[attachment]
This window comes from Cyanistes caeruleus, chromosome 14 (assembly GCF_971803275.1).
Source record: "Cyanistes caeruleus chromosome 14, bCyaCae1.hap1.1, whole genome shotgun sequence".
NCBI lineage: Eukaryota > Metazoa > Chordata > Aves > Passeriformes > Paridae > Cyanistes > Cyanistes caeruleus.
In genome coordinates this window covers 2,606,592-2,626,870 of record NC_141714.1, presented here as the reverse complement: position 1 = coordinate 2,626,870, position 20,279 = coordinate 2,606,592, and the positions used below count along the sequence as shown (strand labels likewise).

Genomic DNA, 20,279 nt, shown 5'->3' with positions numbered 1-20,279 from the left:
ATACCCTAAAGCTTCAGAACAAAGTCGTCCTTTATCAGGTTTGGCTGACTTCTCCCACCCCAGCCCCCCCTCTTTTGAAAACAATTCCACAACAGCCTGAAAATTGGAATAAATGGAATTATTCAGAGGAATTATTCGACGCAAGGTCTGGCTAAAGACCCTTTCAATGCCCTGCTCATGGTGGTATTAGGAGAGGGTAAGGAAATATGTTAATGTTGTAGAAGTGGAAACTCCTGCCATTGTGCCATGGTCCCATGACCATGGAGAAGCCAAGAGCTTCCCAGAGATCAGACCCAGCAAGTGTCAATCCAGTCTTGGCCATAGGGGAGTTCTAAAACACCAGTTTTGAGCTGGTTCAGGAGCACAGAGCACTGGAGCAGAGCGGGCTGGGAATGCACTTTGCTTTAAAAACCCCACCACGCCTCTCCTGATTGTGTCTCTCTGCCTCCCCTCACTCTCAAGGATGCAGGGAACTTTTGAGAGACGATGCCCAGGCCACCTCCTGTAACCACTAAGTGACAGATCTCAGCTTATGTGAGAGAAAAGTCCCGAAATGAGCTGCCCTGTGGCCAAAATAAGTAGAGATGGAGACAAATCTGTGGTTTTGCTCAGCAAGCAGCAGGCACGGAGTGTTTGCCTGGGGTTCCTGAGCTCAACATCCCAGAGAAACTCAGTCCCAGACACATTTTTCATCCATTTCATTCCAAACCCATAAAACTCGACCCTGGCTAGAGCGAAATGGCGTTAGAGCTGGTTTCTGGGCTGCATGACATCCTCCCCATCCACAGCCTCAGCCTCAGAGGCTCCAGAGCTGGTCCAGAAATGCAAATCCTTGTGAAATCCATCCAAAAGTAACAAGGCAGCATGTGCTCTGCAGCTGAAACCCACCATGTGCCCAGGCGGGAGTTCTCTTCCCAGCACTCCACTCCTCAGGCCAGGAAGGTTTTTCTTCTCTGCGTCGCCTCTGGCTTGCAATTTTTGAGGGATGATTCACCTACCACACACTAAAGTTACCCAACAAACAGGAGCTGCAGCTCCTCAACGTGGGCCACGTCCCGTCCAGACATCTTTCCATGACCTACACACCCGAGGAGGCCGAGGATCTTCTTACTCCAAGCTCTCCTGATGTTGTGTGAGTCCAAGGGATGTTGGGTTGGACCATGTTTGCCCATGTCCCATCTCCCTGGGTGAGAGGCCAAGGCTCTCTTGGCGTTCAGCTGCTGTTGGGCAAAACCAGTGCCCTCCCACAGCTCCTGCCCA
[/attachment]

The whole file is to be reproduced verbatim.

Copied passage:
This window comes from Cyanistes caeruleus, chromosome 14 (assembly GCF_971803275.1).
Source record: "Cyanistes caeruleus chromosome 14, bCyaCae1.hap1.1, whole genome shotgun sequence".
NCBI lineage: Eukaryota > Metazoa > Chordata > Aves > Passeriformes > Paridae > Cyanistes > Cyanistes caeruleus.
In genome coordinates this window covers 2,606,592-2,626,870 of record NC_141714.1, presented here as the reverse complement: position 1 = coordinate 2,626,870, position 20,279 = coordinate 2,606,592, and the positions used below count along the sequence as shown (strand labels likewise).

Genomic DNA, 20,279 nt, shown 5'->3' with positions numbered 1-20,279 from the left:
ATACCCTAAAGCTTCAGAACAAAGTCGTCCTTTATCAGGTTTGGCTGACTTCTCCCACCCCAGCCCCCCCTCTTTTGAAAACAATTCCACAACAGCCTGAAAATTGGAATAAATGGAATTATTCAGAGGAATTATTCGACGCAAGGTCTGGCTAAAGACCCTTTCAATGCCCTGCTCATGGTGGTATTAGGAGAGGGTAAGGAAATATGTTAATGTTGTAGAAGTGGAAACTCCTGCCATTGTGCCATGGTCCCATGACCATGGAGAAGCCAAGAGCTTCCCAGAGATCAGACCCAGCAAGTGTCAATCCAGTCTTGGCCATAGGGGAGTTCTAAAACACCAGTTTTGAGCTGGTTCAGGAGCACAGAGCACTGGAGCAGAGCGGGCTGGGAATGCACTTTGCTTTAAAAACCCCACCACGCCTCTCCTGATTGTGTCTCTCTGCCTCCCCTCACTCTCAAGGATGCAGGGAACTTTTGAGAGACGATGCCCAGGCCACCTCCTGTAACCACTAAGTGACAGATCTCAGCTTATGTGAGAGAAAAGTCCCGAAATGAGCTGCCCTGTGGCCAAAATAAGTAGAGATGGAGACAAATCTGTGGTTTTGCTCAGCAAGCAGCAGGCACGGAGTGTTTGCCTGGGGTTCCTGAGCTCAACATCCCAGAGAAACTCAGTCCCAGACACATTTTTCATCCATTTCATTCCAAACCCATAAAACTCGACCCTGGCTAGAGCGAAATGGCGTTAGAGCTGGTTTCTGGGCTGCATGACATCCTCCCCATCCACAGCCTCAGCCTCAGAGGCTCCAGAGCTGGTCCAGAAATGCAAATCCTTGTGAAATCCATCCAAAAGTAACAAGGCAGCATGTGCTCTGCAGCTGAAACCCACCATGTGCCCAGGCGGGAGTTCTCTTCCCAGCACTCCACTCCTCAGGCCAGGAAGGTTTTTCTTCTCTGCGTCGCCTCTGGCTTGCAATTTTTGAGGGATGATTCACCTACCACACACTAAAGTTACCCAACAAACAGGAGCTGCAGCTCCTCAACGTGGGCCACGTCCCGTCCAGACATCTTTCCATGACCTACACACCCGAGGAGGCCGAGGATCTTCTTACTCCAAGCTCTCCTGATGTTGTGTGAGTCCAAGGGATGTTGGGTTGGACCATGTTTGCCCATGTCCCATCTCCCTGGGTGAGAGGCCAAGGCTCTCTTGGCGTTCAGCTGCTGTTGGGCAAAACCAGTGCCCTCCCACAGCTCCTGCCCA